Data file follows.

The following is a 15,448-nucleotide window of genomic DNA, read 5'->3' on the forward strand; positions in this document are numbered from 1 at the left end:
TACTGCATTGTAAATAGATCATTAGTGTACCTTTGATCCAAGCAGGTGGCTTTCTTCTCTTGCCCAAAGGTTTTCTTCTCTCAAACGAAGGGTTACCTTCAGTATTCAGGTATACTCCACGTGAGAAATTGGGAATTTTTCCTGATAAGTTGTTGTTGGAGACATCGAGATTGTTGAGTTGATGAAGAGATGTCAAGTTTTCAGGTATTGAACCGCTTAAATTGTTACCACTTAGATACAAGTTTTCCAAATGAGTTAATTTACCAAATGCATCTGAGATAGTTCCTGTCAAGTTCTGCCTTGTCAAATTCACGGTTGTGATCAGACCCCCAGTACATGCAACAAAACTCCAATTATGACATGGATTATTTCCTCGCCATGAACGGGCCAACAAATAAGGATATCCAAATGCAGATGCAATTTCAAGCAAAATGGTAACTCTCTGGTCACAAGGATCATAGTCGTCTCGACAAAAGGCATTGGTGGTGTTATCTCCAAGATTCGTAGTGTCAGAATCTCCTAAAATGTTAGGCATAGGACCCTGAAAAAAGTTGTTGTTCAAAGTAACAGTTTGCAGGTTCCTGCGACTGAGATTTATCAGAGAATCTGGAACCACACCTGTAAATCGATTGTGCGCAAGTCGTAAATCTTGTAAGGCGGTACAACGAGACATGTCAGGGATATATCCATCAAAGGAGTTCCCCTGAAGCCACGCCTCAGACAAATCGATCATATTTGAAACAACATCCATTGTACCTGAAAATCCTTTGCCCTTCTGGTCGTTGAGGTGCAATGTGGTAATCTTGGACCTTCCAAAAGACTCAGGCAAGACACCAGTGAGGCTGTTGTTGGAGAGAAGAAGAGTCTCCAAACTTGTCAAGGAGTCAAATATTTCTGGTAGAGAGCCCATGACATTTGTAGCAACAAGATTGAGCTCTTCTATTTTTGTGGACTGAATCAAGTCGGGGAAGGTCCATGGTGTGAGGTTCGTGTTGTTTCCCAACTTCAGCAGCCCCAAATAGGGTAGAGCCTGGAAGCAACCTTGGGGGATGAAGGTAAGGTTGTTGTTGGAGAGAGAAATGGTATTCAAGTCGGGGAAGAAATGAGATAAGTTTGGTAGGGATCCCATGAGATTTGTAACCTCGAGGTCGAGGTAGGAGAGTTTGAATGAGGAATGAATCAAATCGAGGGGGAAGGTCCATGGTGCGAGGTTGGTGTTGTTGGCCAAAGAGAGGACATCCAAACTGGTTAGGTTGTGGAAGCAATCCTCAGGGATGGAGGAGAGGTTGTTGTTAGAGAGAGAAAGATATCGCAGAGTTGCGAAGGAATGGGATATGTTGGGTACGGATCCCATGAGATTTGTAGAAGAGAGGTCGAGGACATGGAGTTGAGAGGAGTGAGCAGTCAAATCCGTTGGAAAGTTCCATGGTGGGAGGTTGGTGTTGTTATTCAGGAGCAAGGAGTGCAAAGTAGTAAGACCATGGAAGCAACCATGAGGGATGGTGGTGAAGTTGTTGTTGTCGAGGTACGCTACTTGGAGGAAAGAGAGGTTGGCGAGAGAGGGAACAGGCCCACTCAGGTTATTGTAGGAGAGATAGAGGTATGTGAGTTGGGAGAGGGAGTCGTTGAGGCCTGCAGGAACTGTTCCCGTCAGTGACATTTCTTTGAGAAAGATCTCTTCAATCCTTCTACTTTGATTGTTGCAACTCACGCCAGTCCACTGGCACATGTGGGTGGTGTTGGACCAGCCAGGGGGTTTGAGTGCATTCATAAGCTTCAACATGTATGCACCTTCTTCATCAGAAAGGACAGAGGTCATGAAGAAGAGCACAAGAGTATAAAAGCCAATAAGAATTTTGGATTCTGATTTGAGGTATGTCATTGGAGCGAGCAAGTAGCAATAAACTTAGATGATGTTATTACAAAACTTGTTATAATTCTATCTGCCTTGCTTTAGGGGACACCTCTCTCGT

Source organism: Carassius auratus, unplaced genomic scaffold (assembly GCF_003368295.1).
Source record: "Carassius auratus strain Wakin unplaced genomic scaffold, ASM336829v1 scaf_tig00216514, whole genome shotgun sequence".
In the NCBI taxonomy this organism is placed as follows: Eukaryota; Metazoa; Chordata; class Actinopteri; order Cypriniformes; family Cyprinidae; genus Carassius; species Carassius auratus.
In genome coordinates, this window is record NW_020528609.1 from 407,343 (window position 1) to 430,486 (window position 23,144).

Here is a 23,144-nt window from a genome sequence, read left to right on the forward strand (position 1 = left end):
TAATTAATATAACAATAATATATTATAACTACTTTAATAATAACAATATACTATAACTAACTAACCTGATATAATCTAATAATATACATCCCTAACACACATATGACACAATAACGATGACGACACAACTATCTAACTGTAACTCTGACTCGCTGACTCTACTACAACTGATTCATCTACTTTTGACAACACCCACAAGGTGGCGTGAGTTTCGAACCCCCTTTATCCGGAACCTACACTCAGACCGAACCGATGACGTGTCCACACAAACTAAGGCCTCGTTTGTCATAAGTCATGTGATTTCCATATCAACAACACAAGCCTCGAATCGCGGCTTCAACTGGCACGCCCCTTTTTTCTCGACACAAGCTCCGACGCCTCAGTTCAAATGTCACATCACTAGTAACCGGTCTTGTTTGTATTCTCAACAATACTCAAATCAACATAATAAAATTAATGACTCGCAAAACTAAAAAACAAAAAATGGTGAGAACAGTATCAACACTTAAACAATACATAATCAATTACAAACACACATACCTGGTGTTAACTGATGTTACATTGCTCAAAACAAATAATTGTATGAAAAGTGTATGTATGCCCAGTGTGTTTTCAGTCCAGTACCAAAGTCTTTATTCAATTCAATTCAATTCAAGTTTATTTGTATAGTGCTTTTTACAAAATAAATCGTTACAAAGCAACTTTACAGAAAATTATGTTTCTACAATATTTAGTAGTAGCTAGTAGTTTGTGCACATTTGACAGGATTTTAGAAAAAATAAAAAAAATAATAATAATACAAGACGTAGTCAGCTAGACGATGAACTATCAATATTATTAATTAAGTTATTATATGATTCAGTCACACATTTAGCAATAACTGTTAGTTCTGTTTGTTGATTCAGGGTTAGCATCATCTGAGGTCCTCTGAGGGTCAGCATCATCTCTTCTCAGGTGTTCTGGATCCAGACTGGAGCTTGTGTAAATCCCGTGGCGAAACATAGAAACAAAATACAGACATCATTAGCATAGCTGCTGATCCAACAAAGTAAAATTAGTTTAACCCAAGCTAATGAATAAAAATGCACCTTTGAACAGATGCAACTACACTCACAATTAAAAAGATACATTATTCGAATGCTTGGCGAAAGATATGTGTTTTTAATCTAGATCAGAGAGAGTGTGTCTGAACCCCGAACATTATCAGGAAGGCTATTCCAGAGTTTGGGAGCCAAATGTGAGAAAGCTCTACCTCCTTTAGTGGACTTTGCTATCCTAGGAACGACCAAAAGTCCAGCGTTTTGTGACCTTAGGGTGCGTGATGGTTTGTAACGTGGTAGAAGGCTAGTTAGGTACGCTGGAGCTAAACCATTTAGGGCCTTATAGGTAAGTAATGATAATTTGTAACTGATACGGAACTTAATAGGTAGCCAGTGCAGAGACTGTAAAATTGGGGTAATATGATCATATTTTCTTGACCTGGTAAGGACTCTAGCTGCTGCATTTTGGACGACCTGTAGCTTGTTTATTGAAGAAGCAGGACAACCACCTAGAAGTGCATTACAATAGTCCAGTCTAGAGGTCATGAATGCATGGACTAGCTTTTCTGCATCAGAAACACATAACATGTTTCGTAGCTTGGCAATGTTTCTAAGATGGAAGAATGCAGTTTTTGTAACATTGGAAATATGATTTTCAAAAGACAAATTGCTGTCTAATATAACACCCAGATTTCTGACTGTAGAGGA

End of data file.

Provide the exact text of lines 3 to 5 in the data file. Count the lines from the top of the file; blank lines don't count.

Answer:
Source organism: Carassius auratus, unplaced genomic scaffold (assembly GCF_003368295.1).
Source record: "Carassius auratus strain Wakin unplaced genomic scaffold, ASM336829v1 scaf_tig00216514, whole genome shotgun sequence".
In the NCBI taxonomy this organism is placed as follows: Eukaryota; Metazoa; Chordata; class Actinopteri; order Cypriniformes; family Cyprinidae; genus Carassius; species Carassius auratus.